If you or a loved one has been injured on the job in Ohio, call Johnson & Lapham at 513-536-6000 for a free, no obligation case evaluation.
Here’s what you need to know to understand when you can claim Ohio workers’ compensation, how to file or appeal a claim, what benefits you may claim, what to do if you’ve been injured, and how we may be able to help.
Accidents happen. But when they happen at work and affect your ability to do your job, you may be left with big medical bills and no way to earn a living. That’s where Ohio workers’ compensation benefits come in. They’re intended to help cover your expenses while you get back on your feet.
So, when are you entitled to those benefits?
In order to qualify, you’ll need to meet several requirements:
Your employer must be covered by workers’ compensation. Almost every employer is covered, with the exception of some religious groups, owners or partners who are the only employee of a business, and officers of family firms. Also note that federal employees must file for benefits through the federal government’s workers’ compensation system rather than Ohio’s state system.
You must be an employee. You must be an official, legal employee of the company – volunteers and people working under the table are not covered. If you are an independent contractor in Ohio, you may be eligible for workers’ compensation benefits. The attorneys of Johnson & Lapham can help you understand your rights as a contractor if you are injured.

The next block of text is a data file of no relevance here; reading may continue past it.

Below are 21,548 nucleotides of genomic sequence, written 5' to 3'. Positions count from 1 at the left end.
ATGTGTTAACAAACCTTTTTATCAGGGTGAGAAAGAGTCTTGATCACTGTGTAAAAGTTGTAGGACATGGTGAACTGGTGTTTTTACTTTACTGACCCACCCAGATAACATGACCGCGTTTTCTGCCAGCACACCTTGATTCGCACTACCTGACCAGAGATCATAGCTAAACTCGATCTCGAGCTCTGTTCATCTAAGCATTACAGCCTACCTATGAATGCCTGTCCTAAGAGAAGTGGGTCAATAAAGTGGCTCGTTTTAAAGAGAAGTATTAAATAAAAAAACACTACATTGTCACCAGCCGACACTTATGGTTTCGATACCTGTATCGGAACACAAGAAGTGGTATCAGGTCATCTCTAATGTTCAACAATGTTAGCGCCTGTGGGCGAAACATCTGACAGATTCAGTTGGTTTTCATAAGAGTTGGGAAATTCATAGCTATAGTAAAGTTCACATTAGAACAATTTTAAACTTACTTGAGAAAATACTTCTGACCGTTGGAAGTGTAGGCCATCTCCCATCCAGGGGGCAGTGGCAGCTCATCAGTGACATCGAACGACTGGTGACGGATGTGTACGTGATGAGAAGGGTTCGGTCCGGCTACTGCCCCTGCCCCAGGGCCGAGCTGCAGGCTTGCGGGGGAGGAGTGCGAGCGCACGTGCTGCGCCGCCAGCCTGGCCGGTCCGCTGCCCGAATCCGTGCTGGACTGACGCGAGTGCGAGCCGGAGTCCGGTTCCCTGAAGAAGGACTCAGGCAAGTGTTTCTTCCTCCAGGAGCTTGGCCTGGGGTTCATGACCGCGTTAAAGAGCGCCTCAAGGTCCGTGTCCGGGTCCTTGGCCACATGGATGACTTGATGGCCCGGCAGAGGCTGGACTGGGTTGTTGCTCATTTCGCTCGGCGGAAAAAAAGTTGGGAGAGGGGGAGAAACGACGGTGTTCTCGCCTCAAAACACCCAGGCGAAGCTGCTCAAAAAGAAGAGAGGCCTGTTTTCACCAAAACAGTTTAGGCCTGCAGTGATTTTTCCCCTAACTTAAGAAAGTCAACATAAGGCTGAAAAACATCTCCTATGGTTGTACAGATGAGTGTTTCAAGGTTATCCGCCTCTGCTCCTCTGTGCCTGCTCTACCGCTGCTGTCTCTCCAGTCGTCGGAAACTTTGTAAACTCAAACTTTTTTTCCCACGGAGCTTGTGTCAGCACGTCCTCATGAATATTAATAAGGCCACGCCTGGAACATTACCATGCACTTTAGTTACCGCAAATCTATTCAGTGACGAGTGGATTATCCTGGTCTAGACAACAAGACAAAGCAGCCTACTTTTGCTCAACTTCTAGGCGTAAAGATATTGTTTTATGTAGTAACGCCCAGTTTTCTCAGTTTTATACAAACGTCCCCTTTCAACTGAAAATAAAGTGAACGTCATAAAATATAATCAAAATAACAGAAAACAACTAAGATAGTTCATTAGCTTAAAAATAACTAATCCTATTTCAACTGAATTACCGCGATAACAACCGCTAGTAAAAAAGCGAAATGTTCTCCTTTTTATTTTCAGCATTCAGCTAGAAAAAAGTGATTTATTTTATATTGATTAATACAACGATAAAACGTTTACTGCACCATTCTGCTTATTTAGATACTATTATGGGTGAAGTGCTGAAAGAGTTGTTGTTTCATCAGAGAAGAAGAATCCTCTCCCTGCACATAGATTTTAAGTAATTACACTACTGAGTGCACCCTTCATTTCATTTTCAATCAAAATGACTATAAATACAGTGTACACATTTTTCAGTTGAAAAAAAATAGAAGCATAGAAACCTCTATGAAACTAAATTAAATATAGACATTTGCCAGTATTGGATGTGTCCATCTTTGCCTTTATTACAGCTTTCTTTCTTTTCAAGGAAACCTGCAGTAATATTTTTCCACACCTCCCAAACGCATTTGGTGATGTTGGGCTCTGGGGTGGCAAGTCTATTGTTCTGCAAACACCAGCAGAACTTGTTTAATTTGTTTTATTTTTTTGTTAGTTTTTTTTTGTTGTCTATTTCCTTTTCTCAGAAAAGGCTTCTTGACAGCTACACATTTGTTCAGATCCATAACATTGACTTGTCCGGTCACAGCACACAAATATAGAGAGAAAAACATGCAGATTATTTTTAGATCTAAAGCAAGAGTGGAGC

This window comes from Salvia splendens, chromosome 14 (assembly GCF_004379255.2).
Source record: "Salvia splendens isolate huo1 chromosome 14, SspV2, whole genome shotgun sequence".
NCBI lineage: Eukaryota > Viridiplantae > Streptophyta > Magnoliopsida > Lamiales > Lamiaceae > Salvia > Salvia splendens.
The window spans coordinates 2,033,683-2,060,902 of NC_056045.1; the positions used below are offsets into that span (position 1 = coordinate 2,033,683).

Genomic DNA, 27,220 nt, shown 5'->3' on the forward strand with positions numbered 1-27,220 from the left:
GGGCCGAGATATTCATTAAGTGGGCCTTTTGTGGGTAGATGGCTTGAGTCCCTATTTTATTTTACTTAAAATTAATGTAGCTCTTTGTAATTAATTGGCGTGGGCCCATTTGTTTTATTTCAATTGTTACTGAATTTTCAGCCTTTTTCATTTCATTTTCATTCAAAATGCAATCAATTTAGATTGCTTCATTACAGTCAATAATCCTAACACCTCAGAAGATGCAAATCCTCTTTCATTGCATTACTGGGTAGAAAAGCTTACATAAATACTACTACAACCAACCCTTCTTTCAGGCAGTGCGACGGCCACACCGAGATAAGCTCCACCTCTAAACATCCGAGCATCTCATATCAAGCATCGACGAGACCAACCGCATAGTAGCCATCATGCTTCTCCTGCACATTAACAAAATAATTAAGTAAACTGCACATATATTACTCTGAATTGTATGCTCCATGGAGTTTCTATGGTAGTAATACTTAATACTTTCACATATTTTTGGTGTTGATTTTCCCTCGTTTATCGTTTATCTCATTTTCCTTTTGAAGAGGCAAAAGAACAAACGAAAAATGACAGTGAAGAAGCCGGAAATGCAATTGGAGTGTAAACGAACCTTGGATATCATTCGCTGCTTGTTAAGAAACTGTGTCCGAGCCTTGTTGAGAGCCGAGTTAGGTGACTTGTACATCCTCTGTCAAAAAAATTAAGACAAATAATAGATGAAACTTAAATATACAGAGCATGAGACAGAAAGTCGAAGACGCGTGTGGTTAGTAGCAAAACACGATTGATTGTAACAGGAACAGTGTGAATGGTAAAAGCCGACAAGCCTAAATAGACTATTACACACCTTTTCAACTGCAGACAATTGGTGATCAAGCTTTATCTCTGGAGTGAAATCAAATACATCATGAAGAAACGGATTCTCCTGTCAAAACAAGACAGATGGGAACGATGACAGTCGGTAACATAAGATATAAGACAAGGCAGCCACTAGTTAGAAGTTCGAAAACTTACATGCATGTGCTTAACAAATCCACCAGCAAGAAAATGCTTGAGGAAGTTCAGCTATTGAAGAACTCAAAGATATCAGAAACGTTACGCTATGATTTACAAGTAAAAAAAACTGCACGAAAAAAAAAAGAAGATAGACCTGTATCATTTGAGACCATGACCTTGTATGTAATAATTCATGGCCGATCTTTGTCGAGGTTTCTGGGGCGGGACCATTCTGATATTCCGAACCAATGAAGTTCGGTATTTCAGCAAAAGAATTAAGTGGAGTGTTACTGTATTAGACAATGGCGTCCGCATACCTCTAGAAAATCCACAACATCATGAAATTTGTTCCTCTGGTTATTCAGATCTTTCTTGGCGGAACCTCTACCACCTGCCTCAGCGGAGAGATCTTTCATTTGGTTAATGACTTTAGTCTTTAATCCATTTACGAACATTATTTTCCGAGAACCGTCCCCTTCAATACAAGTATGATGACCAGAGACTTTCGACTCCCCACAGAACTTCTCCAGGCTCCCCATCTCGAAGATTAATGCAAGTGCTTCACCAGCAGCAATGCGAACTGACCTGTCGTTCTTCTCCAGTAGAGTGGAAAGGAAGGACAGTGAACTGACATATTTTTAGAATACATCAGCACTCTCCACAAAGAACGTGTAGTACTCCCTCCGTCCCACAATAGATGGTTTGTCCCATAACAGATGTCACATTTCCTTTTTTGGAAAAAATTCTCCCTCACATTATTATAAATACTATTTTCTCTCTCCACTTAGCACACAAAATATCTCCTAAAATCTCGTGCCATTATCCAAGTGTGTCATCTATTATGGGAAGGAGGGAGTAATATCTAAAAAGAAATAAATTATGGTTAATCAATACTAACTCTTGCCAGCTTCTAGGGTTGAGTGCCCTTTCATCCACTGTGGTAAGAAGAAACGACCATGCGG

Your injury, illness, or death must be work-related. Ohio workers’ compensation only applies if you were injured at work, if you’re suffering from an occupational illness (caused by the requirements of your job or exposure to environmental toxins at work, for example), or if your work-related injury or illness caused your death. Your medical records and other documentation must directly link the injury or illness with your job.
If you suffer a work-related injury — no matter how minor it may seem — be sure to report it to your employer immediately and seek medical attention if necessary.
If you do receive Ohio workers’ compensation benefits, you lose the right to sue your employer for the injury or illness. In some cases, you may be better off filing a lawsuit than claiming benefits; the attorneys of Johnson & Lapham can evaluate your case to help you make that call.
If you decide that you do want to claim workers’ compensation, the claims process starts when the injured worker, medical provider, or employer files a First Report of Injury (FROI) with the Bureau of Workers’ Compensation (BWC) either online or by mail. This is going to set the stage for the rest of your case, so it’s a good idea to talk to an attorney at Johnson & Lapham BEFORE you submit any information. We can help you fill out the paperwork properly to give your case the best possible chance of success.
The BWC will inform you whether your claim has been approved or denied within 28 days. To make their decision, the BWC will look at:
Remember that your employer will bring in their own attorney to protect their interests and the BWC is a lot like a state-run health insurance company — they want to collect more premiums and award fewer benefits. In other words, they’re not necessarily looking out for your best interests. That’s why it’s important to bring your own lawyer on board to protect your rights.